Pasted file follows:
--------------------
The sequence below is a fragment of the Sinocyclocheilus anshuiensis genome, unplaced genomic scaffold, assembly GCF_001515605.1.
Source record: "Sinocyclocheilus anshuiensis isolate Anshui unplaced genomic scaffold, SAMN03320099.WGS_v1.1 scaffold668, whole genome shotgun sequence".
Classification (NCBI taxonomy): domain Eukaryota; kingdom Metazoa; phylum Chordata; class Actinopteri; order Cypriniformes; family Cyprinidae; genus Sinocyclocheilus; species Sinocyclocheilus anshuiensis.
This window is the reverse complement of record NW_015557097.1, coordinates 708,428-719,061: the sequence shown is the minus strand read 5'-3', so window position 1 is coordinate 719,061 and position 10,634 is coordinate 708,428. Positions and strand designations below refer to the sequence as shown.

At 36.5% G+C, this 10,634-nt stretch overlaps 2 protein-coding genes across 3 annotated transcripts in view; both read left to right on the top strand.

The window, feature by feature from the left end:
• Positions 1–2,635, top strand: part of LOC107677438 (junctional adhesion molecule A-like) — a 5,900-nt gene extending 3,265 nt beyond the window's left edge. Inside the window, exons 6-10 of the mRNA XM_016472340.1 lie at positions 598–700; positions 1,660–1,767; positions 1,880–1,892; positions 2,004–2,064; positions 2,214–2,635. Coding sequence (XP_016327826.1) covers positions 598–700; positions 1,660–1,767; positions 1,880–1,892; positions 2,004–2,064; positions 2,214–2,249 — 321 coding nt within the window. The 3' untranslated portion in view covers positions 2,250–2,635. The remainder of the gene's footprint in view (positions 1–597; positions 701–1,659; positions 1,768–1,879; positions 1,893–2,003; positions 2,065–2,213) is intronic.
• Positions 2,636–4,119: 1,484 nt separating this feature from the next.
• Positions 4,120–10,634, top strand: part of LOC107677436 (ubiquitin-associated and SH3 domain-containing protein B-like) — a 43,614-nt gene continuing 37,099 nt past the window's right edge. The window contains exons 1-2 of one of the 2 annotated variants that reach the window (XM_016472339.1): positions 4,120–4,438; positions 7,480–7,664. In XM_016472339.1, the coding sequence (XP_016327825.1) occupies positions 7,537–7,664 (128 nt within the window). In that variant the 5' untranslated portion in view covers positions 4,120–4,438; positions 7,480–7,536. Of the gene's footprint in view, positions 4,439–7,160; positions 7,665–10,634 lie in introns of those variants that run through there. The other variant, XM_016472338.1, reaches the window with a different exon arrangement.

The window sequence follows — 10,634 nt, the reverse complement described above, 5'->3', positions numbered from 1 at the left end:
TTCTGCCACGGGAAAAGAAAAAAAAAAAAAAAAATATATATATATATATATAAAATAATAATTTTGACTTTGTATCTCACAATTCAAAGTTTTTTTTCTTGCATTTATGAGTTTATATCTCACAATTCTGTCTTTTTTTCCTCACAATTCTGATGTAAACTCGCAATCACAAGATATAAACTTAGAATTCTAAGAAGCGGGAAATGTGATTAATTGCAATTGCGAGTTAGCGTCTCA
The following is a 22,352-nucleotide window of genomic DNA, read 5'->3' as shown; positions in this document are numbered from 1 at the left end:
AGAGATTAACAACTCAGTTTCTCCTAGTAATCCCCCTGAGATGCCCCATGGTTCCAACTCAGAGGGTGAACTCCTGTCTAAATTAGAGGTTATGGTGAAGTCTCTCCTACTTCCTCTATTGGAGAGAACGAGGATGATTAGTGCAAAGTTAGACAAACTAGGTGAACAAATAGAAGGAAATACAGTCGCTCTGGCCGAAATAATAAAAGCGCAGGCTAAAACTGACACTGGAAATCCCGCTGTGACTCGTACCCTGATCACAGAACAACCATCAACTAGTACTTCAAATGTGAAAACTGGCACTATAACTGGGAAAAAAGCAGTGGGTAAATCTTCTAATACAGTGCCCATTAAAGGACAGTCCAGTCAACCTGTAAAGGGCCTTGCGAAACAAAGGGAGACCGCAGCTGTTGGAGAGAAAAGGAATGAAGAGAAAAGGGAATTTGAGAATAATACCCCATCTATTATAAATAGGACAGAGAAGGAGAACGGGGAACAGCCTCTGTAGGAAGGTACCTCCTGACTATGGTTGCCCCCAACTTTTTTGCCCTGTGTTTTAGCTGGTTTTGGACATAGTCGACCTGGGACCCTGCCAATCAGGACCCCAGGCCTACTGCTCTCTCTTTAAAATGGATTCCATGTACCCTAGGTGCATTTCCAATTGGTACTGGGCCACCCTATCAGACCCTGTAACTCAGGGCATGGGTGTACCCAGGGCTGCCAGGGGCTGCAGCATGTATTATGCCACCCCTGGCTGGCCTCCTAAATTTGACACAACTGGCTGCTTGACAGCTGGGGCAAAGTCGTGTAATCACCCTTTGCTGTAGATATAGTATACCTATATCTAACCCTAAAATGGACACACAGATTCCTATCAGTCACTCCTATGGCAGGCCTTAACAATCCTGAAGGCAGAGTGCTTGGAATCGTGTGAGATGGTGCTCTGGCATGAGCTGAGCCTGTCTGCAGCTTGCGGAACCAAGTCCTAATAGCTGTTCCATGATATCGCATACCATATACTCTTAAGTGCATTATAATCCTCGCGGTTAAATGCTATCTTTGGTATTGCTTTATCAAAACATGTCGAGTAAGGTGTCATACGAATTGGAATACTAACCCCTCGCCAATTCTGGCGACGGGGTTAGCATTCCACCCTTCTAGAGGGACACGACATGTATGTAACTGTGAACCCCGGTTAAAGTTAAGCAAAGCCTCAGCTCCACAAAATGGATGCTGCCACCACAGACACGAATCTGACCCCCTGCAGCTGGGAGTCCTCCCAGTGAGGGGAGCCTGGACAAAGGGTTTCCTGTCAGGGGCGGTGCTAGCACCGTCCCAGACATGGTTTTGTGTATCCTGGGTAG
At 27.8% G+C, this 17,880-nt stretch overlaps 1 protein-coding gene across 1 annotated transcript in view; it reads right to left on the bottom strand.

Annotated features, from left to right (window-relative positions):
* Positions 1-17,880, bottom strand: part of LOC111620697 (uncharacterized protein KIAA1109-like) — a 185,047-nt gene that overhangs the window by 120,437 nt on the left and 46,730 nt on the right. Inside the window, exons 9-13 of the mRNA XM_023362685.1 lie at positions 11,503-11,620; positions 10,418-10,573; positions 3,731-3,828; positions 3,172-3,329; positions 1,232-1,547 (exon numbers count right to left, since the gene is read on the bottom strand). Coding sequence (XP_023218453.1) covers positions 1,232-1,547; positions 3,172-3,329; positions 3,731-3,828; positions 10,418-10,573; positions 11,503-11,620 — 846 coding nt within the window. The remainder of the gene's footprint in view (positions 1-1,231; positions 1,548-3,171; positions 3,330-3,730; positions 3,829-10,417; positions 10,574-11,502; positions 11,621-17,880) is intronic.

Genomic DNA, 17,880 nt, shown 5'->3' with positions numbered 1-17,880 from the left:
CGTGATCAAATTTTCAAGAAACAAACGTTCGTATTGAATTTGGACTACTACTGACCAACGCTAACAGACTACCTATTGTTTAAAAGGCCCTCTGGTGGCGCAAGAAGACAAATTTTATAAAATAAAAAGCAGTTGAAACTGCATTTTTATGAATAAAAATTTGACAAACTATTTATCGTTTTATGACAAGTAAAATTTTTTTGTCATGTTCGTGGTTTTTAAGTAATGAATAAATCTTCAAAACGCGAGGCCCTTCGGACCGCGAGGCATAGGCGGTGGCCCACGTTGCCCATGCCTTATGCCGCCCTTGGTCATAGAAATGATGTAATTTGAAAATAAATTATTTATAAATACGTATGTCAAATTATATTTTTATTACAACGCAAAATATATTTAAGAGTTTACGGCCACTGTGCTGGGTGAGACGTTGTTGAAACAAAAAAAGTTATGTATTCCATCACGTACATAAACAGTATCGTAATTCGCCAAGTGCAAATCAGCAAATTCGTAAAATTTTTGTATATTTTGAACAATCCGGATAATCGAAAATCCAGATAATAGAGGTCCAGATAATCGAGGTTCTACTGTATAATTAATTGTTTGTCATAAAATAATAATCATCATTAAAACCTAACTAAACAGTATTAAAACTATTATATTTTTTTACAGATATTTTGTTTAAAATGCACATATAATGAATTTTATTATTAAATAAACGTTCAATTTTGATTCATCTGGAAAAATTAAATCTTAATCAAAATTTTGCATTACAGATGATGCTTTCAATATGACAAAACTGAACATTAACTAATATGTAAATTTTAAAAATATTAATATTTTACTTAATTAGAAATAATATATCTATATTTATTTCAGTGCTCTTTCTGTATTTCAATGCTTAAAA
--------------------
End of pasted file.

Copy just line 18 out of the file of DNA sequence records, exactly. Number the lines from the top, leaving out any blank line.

CGTGATCAAATTTTCAAGAAACAAACGTTCGTATTGAATTTGGACTACTACTGACCAACGCTAACAGACTACCTATTGTTTAAAAGGCCCTCTGGTGGCGCAAGAAGACAAATTTTATAAAATAAAAAGCAGTTGAAACTGCATTTTTATGAATAAAAATTTGACAAACTATTTATCGTTTTATGACAAGTAAAATTTTTTTGTCATGTTCGTGGTTTTTAAGTAATGAATAAATCTTCAAAACGCGAGGCCCTTCGGACCGCGAGGCATAGGCGGTGGCCCACGTTGCCCATGCCTTATGCCGCCCTTGGTCATAGAAATGATGTAATTTGAAAATAAATTATTTATAAATACGTATGTCAAATTATATTTTTATTACAACGCAAAATATATTTAAGAGTTTACGGCCACTGTGCTGGGTGAGACGTTGTTGAAACAAAAAAAGTTATGTATTCCATCACGTACATAAACAGTATCGTAATTCGCCAAGTGCAAATCAGCAAATTCGTAAAATTTTTGTATATTTTGAACAATCCGGATAATCGAAAATCCAGATAATAGAGGTCCAGATAATCGAGGTTCTACTGTATAATTAATTGTTTGTCATAAAATAATAATCATCATTAAAACCTAACTAAACAGTATTAAAACTATTATATTTTTTTACAGATATTTTGTTTAAAATGCACATATAATGAATTTTATTATTAAATAAACGTTCAATTTTGATTCATCTGGAAAAATTAAATCTTAATCAAAATTTTGCATTACAGATGATGCTTTCAATATGACAAAACTGAACATTAACTAATATGTAAATTTTAAAAATATTAATATTTTACTTAATTAGAAATAATATATCTATATTTATTTCAGTGCTCTTTCTGTATTTCAATGCTTAAAA